I’ve been surprised by the general lack of outward religious expression by individuals in Sevilla (Seville), especially since the city is famous for its elaborate processions and rituals that occur in the week leading up to Easter, known as Semana Santa (Holy Week). Sevilla is home to the largest Gothic cathedral in the world, a tremendous structure that sprawls out from the city center and whose impressive tower, known as La Giralda, is visible from most vantage points in the city. Religious iconography and the vestiges of a history molded by both Christian and Muslim leaders are everywhere, from the decoration on the sides of buildings to the pronunciation of certain words and phrases. However, the majority of Sevillanos I’ve questioned directly about religion have expressed a great deal of apathy towards their religious backgrounds, noting frequently “I’m Catholic, but I’m not religious.” The general consensus seems to be that for most Spaniards here in Sevilla, religious inclination is something that changes with the seasons, the mood in the city, and even the weather. It is not necessarily regarded as a trivial interest; it’s just not seen as a major aspect of everyday life, especially for the younger Sevillanos I’ve met in my classes at the local university.
This apparent disconnect between the collective understanding of religion in this city and the private thoughts of the individuals who inhabit it has been immensely fascinating to witness as an outsider, both in a geographic and theological sense. As an American Jew of Ashkenazi descent, my religious customs and cultural touchstones are far removed from the Spanish experience, yet I have not felt alienated by the general population. In fact, many people have delighted in questioning me about Jewish holidays and traditions. Conversely, I’ve found it more difficult to gain acceptance into the Jewish community here in Sevilla than anything else, largely due to the fact that there is only one synagogue left in the entire city. This synagogue is where the Orthodox community congregates, and the rest of the Jews in Sevilla have subsequently formed a quasi-underground network without an established place of worship.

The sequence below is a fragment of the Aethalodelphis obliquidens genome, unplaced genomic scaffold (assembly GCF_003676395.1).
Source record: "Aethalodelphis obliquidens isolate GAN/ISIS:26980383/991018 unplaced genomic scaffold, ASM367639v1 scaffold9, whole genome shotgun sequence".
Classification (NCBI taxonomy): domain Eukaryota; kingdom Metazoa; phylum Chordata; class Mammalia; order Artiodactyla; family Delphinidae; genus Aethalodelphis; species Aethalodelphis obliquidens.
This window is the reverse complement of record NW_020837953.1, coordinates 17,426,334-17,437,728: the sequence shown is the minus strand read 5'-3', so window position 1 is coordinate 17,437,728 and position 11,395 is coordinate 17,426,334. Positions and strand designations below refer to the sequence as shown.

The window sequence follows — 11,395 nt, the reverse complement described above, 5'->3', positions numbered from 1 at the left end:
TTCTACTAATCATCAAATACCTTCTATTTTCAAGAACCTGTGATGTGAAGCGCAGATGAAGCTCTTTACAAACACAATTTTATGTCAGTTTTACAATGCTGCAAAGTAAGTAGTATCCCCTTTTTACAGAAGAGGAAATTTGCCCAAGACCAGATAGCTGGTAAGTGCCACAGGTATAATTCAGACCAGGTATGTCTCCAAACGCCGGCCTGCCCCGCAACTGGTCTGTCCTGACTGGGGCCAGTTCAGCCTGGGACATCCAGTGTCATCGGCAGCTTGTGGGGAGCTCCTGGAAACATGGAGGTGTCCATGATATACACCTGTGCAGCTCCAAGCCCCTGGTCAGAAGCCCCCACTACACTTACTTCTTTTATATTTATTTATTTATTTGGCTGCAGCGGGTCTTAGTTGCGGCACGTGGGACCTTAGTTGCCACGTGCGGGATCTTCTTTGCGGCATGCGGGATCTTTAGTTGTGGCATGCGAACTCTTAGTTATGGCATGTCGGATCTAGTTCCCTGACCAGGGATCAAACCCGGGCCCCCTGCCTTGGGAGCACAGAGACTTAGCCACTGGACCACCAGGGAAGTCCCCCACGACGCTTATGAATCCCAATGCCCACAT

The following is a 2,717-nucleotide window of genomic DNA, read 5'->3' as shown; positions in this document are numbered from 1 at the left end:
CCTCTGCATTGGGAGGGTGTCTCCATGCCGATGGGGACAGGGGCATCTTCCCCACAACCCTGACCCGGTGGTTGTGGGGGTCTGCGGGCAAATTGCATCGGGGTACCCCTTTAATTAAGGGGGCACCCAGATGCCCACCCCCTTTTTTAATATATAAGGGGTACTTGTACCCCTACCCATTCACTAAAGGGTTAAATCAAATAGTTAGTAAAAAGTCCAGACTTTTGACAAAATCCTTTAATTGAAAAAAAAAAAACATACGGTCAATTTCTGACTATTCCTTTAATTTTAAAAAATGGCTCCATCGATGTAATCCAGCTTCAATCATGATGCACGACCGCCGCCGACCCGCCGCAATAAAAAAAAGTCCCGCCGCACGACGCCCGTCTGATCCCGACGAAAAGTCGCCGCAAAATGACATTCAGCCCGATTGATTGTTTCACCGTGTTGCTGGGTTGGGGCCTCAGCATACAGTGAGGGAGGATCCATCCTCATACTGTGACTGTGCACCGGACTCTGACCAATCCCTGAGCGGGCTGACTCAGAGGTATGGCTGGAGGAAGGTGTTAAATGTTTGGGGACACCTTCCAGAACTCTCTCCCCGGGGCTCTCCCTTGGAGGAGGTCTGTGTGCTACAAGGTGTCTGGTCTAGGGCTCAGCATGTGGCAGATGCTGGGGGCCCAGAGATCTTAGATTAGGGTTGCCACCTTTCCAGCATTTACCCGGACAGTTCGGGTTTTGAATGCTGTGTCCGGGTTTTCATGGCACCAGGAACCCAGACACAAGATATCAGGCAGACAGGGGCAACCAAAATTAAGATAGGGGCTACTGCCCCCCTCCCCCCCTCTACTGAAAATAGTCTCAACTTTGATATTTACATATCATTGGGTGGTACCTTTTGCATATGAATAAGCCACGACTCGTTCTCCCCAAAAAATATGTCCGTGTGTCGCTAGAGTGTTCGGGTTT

Compare this esoteric experience of the Jewish minority to that of the Catholic majority in a place where enormous churches remain largely vacant, and you’ll begin to see why I’ve become fascinated by the varied manifestations of religious devotion in Sevilla. It is as if those people who see their religion all around them feel little need to identify closely with the teachings of the religion on a daily basis, while those individuals who were historically pushed out of Spanish society (quite literally) have doubled down on their faith, going so far as to create an entire world for themselves out of public view. I hope that over the course of the rest of my semester here, I have an opportunity to get a glimpse into that hidden world to see if the individuals who compose it are more openly religious in their private space than the majority of their Catholic counterparts.